How does one engage in the study of strategy? Strategy: The Study of Strategy from Archidamus to Airpower, argues that strategy is not just concerned with amassing knowledge; it is also about recognizing our imperfect understanding of the environment, and respecting the complex nature of adaptation to the unforeseen or unexpected. In essence, the strongest strategists are those who commit to an education that cultivates a more holistic and adaptive way of thinking.With that thought in mind, the authors of Strategy offer ways of thinking strategically about a variety of subject matters, from classical history to cyber power. Each contributing chapter author is a current or former professor at the School of Advanced Air and Space Studies in Montgomery, AL, widely considered the DoD’s premier school of strategy. Each earned a PhD in either history or political science. All contributors are prolific and widely respected in their fields. Practitioners in the profession of arms, perhaps more than anyone else, must think strategically about the application of power on land, at sea, and in the air, space and cyberspace. In addition to the exploration of various sub-disciplines regarding strategy’s role in the employment of power, and perhaps more importantly, Strategy illuminates different approaches to thinking about strategy, which have implications beyond the profession of arms. Therefore, the authors examine the learning and teaching of strategic concepts. The book does not provide a blueprint for how to teach or learn strategy (in fact, the authors contend that such a blueprint would be short-sighted and perhaps even dangerous). On the contrary, the work explores how one should think about the study of strategy through an appreciation of both context and uncertainty.Thus, the book not only contributes to a greater understanding of the strategic aspects of the employment of power, but also widens the aperture in recognizing different ways to explore new concepts. The authors contend that only through a willingness to explore different approaches do budding strategists make the most of their journey.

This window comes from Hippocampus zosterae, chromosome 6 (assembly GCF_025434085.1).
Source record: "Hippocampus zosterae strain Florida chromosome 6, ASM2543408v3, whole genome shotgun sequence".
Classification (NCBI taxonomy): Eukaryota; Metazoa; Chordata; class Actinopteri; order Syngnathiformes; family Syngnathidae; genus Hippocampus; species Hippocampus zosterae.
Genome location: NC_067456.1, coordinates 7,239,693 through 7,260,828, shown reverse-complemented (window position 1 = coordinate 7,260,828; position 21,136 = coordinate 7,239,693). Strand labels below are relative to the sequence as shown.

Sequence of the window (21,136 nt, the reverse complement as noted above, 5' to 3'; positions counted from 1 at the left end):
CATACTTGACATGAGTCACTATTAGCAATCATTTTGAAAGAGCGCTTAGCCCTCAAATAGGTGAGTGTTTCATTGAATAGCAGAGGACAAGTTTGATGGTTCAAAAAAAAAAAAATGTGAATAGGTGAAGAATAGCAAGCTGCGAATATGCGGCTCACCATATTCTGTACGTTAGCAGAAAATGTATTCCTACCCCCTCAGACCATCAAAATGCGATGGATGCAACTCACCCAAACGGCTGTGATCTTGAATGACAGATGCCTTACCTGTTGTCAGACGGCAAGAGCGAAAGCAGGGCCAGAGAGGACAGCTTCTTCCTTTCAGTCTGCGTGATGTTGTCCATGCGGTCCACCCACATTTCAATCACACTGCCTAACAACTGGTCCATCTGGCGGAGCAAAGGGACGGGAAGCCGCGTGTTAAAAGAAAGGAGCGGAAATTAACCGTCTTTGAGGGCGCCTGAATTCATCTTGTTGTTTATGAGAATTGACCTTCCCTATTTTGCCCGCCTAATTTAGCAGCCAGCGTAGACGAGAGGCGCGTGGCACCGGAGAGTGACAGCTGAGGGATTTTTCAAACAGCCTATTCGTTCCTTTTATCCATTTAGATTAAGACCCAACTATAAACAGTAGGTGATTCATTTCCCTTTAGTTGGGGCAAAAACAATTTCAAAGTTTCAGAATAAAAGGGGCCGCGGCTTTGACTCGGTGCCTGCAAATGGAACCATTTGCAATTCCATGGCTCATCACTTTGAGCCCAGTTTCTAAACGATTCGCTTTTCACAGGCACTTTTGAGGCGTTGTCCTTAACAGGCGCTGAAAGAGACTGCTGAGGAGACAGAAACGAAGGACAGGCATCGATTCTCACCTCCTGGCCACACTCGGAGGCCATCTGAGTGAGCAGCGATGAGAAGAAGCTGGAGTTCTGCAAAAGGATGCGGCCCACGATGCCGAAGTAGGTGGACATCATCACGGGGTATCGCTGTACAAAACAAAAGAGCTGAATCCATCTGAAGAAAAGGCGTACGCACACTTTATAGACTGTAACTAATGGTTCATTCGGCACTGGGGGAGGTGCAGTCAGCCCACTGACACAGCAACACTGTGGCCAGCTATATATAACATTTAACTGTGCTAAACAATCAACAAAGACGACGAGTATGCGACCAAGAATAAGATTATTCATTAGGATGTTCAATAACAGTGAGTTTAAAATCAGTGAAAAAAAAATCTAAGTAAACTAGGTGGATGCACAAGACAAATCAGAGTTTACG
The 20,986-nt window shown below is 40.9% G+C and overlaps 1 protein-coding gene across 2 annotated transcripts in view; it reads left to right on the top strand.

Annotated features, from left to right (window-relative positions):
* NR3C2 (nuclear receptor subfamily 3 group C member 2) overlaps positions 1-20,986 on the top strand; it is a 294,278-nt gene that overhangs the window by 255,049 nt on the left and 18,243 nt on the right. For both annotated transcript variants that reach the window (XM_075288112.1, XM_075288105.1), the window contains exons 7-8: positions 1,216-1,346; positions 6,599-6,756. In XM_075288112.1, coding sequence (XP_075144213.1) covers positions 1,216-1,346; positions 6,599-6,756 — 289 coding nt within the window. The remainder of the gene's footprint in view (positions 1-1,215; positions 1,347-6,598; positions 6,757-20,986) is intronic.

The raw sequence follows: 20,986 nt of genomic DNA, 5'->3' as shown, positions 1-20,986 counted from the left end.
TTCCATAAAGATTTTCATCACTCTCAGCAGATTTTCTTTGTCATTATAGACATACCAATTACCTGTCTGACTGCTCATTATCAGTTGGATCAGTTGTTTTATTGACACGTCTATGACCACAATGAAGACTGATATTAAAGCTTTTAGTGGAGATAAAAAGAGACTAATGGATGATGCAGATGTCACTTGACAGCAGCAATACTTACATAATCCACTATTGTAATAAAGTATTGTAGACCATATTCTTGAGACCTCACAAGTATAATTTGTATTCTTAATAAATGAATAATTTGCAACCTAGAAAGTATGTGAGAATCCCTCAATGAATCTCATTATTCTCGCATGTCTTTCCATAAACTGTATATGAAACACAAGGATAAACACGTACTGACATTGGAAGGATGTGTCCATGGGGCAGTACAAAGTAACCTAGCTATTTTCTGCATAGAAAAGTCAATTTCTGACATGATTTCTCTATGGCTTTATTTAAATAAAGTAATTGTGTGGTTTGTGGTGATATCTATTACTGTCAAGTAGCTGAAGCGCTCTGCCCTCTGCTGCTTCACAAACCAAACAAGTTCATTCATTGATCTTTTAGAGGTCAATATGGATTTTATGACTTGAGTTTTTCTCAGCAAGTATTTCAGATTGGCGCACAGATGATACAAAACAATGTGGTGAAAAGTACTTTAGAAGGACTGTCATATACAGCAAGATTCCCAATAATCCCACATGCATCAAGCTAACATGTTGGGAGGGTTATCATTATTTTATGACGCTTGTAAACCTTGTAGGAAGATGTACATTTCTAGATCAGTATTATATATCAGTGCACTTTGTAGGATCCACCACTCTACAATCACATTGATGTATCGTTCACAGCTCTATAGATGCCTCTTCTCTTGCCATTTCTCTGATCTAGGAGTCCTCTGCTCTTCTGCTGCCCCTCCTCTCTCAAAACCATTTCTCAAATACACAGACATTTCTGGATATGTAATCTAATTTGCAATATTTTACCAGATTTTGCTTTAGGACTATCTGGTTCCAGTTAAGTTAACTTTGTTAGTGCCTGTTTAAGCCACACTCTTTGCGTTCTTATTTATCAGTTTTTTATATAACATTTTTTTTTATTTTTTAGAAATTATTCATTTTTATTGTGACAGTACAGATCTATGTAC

The U.S. Naval Institute Chronicles series focuses on the relevance of history by exploring topics like significant battles, personalities, and service components. Tapping into the U.S. Naval Institute's robust archives, these carefully selected volumes help readers understand nuanced subjects by providing unique perspectives and some of the best contributions that have helped shape naval thinking over the many decades since the Institute’s founding in 1873.Since its founding 100 years ago, Navy Reserve Sailors have served in every conflict from World War I to the present. The exploits of the U.S. Navy Reserve have many times been chronicled in the pages of Proceedings and Naval History. This edition of Chronicles culls articles and excerpts from that vast library.
An international team of naval historians and scholars has pooled their expertise for this definitive reference on how the great navies of World War II were organized and how they trained, operated, and fought. They provide a point-by-point evaluation on the inner workings of the navies of the United States, the United Kingdom and Commonwealth, Japan, Germany, Italy, France, and the Soviet Union. Each navy has its own chapter, which covers such key features as weaponry, training, logistics, and doctrine. In bringing together data buried in specialized works in various languages, the authors deliver a fresh, multinational view of the naval war.